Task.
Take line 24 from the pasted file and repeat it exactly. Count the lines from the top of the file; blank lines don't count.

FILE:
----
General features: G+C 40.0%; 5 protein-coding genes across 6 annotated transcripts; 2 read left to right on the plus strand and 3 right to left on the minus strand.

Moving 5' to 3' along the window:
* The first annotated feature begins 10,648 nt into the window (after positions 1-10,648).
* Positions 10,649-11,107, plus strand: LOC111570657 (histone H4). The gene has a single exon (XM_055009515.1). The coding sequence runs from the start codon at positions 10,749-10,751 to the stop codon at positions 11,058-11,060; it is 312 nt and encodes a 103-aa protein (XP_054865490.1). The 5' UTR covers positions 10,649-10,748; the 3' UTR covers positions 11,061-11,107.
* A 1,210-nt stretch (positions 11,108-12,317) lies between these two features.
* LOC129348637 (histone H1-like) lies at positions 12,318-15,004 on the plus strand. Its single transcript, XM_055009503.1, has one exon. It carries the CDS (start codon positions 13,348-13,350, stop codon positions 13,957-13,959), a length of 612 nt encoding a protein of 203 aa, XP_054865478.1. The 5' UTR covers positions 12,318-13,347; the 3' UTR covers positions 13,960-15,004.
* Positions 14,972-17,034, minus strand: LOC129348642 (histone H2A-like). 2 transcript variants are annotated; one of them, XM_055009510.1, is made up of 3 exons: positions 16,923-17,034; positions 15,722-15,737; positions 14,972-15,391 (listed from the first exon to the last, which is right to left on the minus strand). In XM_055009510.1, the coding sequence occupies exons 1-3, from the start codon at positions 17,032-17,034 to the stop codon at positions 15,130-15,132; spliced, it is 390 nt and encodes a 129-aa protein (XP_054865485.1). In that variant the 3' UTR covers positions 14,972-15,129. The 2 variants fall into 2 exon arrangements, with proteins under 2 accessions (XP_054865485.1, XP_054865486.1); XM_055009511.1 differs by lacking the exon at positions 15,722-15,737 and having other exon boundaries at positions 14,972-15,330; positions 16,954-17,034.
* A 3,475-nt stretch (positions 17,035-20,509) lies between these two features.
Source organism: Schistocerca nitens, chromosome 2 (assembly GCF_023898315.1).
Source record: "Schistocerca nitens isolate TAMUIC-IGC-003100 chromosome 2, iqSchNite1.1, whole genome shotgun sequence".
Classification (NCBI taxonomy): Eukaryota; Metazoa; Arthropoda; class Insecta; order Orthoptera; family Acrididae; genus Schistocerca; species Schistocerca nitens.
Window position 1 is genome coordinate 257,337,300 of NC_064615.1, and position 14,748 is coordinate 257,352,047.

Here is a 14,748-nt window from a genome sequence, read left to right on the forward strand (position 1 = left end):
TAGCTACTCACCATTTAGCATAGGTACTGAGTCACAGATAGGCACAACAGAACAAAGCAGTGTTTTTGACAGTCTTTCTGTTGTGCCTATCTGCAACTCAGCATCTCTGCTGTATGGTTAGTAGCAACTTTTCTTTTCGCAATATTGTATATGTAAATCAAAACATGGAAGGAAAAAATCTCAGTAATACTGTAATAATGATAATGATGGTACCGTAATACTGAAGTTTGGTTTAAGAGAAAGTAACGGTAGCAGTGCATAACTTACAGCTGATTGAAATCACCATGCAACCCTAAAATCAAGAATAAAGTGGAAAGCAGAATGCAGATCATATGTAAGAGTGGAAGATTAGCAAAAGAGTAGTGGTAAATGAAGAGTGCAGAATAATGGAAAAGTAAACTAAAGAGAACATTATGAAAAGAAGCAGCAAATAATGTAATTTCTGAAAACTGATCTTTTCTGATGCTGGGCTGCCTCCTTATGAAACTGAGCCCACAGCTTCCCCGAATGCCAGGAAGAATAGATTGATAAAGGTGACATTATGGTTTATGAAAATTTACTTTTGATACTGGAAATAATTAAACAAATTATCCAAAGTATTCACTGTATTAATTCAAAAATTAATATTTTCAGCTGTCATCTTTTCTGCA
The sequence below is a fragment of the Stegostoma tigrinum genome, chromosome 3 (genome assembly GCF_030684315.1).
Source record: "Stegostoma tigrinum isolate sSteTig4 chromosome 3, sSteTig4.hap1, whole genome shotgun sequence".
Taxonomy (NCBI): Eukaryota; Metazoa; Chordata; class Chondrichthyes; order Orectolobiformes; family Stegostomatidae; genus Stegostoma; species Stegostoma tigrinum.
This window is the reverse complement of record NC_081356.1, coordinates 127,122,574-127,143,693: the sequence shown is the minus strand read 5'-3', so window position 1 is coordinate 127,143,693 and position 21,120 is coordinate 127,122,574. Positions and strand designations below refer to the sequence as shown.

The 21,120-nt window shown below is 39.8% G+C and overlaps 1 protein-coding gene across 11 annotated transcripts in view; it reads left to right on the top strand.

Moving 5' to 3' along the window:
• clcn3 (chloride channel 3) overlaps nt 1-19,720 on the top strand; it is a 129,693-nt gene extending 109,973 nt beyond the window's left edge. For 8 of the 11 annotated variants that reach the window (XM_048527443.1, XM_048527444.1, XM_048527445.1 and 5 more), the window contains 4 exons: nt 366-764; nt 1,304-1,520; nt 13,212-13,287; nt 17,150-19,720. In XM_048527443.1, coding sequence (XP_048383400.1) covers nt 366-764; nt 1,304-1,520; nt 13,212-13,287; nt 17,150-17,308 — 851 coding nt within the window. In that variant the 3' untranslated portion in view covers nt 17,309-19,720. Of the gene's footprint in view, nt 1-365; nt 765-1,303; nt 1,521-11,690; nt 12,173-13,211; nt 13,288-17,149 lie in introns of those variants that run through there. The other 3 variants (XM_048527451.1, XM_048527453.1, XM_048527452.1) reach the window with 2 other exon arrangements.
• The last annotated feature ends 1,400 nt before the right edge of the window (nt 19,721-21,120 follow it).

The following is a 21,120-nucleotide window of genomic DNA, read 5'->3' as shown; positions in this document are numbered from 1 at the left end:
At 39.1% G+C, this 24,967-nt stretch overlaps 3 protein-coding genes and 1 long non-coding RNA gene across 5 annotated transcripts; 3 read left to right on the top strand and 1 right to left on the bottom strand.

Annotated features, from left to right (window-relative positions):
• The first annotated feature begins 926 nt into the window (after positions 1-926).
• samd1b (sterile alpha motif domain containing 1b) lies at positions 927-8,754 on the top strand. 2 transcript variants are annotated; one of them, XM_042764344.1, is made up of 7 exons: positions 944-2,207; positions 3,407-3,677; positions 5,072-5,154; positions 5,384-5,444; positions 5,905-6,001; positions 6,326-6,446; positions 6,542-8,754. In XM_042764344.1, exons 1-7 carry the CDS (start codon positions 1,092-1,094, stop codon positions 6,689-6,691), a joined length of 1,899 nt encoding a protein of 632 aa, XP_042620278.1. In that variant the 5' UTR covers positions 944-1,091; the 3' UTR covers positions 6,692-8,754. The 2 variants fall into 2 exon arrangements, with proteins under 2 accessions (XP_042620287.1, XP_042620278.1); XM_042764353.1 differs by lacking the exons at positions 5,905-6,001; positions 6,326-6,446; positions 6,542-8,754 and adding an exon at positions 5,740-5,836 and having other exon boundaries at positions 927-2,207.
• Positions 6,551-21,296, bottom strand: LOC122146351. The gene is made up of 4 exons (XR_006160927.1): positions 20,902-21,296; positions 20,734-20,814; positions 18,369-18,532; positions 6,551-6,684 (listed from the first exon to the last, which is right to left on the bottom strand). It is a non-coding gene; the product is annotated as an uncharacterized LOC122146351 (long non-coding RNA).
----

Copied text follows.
At 39.1% G+C, this 24,967-nt stretch overlaps 3 protein-coding genes and 1 long non-coding RNA gene across 5 annotated transcripts; 3 read left to right on the top strand and 1 right to left on the bottom strand.